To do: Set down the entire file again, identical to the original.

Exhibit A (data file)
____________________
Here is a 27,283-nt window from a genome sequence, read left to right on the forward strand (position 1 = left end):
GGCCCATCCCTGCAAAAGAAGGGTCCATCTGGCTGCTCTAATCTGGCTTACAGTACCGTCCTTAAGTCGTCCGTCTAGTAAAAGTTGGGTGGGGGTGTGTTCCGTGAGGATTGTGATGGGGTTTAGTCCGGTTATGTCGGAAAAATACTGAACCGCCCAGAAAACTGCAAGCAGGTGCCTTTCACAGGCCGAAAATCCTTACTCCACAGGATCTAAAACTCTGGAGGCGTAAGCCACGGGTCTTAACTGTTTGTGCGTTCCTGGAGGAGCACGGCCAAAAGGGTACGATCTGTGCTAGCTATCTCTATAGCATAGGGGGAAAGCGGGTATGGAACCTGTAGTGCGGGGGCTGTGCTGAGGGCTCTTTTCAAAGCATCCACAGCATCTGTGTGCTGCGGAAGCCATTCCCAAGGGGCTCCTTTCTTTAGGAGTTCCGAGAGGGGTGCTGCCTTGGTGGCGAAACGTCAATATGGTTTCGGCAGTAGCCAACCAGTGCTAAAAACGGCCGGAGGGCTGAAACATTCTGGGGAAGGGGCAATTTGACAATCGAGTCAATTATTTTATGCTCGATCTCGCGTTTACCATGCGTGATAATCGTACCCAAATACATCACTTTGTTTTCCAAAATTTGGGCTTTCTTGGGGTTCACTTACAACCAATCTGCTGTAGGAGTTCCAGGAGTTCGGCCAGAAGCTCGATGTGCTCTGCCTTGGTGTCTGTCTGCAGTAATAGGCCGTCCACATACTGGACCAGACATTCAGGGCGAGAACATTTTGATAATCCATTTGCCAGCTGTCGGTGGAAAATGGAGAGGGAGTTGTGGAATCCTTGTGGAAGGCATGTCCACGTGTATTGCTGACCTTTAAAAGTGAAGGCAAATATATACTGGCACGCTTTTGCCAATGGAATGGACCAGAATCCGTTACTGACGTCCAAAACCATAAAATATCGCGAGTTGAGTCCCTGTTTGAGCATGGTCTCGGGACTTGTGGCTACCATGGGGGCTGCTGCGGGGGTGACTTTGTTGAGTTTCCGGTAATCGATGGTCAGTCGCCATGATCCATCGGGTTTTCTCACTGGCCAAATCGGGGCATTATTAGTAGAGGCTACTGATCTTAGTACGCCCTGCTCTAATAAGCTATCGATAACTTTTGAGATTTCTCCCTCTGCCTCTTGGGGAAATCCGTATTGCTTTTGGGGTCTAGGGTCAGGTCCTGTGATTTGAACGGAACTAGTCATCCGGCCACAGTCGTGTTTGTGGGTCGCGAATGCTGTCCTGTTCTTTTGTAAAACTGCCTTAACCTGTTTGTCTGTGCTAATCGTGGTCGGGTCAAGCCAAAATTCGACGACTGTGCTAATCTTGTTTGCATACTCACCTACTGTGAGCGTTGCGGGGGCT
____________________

Here is a 27,283-nt window from a genome sequence, read left to right on the forward strand (position 1 = left end):
GGCCCATCCCTGCAAAAGAAGGGTCCATCTGGCTGCTCTAATCTGGCTTACAGTACCGTCCTTAAGTCGTCCGTCTAGTAAAAGTTGGGTGGGGGTGTGTTCCGTGAGGATTGTGATGGGGTTTAGTCCGGTTATGTCGGAAAAATACTGAACCGCCCAGAAAACTGCAAGCAGGTGCCTTTCACAGGCCGAAAATCCTTACTCCACAGGATCTAAAACTCTGGAGGCGTAAGCCACGGGTCTTAACTGTTTGTGCGTTCCTGGAGGAGCACGGCCAAAAGGGTACGATCTGTGCTAGCTATCTCTATAGCATAGGGGGAAAGCGGGTATGGAACCTGTAGTGCGGGGGCTGTGCTGAGGGCTCTTTTCAAAGCATCCACAGCATCTGTGTGCTGCGGAAGCCATTCCCAAGGGGCTCCTTTCTTTAGGAGTTCCGAGAGGGGTGCTGCCTTGGTGGCGAAACGTCAATATGGTTTCGGCAGTAGCCAACCAGTGCTAAAAACGGCCGGAGGGCTGAAACATTCTGGGGAAGGGGCAATTTGACAATCGAGTCAATTATTTTATGCTCGATCTCGCGTTTACCATGCGTGATAATCGTACCCAAATACATCACTTTGTTTTCCAAAATTTGGGCTTTCTTGGGGTTCACTTACAACCAATCTGCTGTAGGAGTTCCAGGAGTTCGGCCAGAAGCTCGATGTGCTCTGCCTTGGTGTCTGTCTGCAGTAATAGGCCGTCCACATACTGGACCAGACATTCAGGGCGAGAACATTTTGATAATCCATTTGCCAGCTGTCGGTGGAAAATGGAGAGGGAGTTGTGGAATCCTTGTGGAAGGCATGTCCACGTGTATTGCTGACCTTTAAAAGTGAAGGCAAATATATACTGGCACGCTTTTGCCAATGGAATGGACCAGAATCCGTTACTGACGTCCAAAACCATAAAATATCGCGAGTTGAGTCCCTGTTTGAGCATGGTCTCGGGACTTGTGGCTACCATGGGGGCTGCTGCGGGGGTGACTTTGTTGAGTTTCCGGTAATCGATGGTCAGTCGCCATGATCCATCGGGTTTTCTCACTGGCCAAATCGGGGCATTATTAGTAGAGGCTACTGATCTTAGTACGCCCTGCTCTAATAAGCTATCGATAACTTTTGAGATTTCTCCCTCTGCCTCTTGGGGAAATCCGTATTGCTTTTGGGGTCTAGGGTCAGGTCCTGTGATTTGAACGGAACTAGTCATCCGGCCACAGTCGTGTTTGTGGGTCGCGAATGCTGTCCTGTTCTTTTGTAAAACTGCCTTAACCTGTTTGTCTGTGCTAATCGTGGTCGGGTCAAGCCAAAATTCGACGACTGTGCTAATCTTGTTTGCATACTCACCTACTGTGAGCGTTGCGGGGGCT